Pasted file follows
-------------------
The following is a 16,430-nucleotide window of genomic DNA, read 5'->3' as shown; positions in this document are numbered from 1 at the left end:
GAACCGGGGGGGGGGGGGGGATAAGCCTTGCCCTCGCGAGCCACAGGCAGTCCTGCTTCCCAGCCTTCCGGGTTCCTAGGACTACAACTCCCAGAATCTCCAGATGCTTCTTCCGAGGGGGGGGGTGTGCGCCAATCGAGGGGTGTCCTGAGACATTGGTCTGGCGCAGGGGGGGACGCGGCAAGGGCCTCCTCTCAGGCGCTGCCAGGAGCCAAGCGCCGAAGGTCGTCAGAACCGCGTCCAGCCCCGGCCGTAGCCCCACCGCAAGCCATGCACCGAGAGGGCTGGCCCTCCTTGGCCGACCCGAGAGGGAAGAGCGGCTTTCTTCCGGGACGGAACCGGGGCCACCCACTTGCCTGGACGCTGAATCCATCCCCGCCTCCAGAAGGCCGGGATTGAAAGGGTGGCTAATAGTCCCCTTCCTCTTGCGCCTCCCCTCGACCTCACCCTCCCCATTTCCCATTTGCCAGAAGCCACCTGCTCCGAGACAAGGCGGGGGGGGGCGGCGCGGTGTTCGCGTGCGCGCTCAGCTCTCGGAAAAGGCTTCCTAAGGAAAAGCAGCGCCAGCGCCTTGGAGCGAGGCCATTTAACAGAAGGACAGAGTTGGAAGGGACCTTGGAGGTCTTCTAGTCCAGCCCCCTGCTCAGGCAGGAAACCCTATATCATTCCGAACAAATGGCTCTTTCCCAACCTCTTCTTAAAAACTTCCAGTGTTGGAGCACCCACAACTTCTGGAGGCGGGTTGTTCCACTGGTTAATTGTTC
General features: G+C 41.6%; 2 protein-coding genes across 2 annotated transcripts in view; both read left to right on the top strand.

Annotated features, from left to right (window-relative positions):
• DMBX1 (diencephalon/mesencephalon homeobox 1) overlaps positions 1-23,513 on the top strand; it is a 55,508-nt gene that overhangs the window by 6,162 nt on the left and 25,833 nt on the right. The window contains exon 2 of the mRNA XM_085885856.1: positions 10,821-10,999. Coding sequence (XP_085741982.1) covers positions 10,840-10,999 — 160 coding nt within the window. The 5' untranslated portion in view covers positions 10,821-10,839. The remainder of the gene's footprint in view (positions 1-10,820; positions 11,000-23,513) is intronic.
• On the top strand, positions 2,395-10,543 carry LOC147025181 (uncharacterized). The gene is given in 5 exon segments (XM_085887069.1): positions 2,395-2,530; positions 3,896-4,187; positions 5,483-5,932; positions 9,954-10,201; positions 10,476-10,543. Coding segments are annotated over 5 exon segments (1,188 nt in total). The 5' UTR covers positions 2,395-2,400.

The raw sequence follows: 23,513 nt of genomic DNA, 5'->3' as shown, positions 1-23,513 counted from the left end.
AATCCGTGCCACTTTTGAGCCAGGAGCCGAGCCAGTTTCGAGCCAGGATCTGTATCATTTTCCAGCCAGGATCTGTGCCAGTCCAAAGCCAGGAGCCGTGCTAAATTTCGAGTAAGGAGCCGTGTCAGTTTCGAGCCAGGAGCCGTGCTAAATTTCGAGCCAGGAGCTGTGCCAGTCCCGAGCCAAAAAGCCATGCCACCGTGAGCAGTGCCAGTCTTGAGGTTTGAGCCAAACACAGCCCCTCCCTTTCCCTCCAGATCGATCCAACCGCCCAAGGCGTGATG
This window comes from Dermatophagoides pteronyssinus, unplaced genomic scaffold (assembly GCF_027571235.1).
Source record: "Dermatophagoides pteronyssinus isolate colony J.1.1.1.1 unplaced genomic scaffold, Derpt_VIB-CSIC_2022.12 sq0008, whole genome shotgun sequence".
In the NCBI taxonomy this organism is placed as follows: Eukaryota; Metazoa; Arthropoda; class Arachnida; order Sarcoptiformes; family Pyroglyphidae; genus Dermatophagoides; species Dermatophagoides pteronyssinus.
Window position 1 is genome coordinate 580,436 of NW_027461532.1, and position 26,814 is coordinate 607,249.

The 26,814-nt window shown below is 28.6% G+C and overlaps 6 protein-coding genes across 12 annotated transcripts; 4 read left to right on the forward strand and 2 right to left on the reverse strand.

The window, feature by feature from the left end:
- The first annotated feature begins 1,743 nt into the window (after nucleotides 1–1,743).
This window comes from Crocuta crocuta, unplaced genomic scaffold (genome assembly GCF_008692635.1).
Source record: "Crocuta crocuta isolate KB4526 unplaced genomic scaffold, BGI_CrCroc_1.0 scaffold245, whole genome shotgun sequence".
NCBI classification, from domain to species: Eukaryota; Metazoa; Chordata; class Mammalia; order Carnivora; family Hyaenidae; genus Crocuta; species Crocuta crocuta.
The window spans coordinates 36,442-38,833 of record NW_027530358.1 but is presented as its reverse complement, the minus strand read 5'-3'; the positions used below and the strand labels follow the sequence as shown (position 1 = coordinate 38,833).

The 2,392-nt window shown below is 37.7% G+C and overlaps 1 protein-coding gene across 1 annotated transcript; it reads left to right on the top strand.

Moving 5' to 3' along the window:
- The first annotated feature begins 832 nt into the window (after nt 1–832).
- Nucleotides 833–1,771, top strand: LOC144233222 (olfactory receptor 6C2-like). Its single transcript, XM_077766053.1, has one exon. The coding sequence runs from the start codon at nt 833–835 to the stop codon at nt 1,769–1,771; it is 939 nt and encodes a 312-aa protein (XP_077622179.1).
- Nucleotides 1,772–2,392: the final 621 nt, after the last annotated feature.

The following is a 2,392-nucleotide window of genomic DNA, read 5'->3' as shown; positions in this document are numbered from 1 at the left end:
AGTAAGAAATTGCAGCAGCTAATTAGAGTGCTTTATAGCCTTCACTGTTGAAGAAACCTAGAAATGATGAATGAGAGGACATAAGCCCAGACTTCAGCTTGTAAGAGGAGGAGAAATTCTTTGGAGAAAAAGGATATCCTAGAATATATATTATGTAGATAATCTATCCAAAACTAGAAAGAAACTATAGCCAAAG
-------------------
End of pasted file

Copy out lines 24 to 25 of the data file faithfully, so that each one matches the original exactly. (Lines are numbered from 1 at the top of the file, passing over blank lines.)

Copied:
- Nucleotides 1,772–2,392: the final 621 nt, after the last annotated feature.

The following is a 2,392-nucleotide window of genomic DNA, read 5'->3' as shown; positions in this document are numbered from 1 at the left end: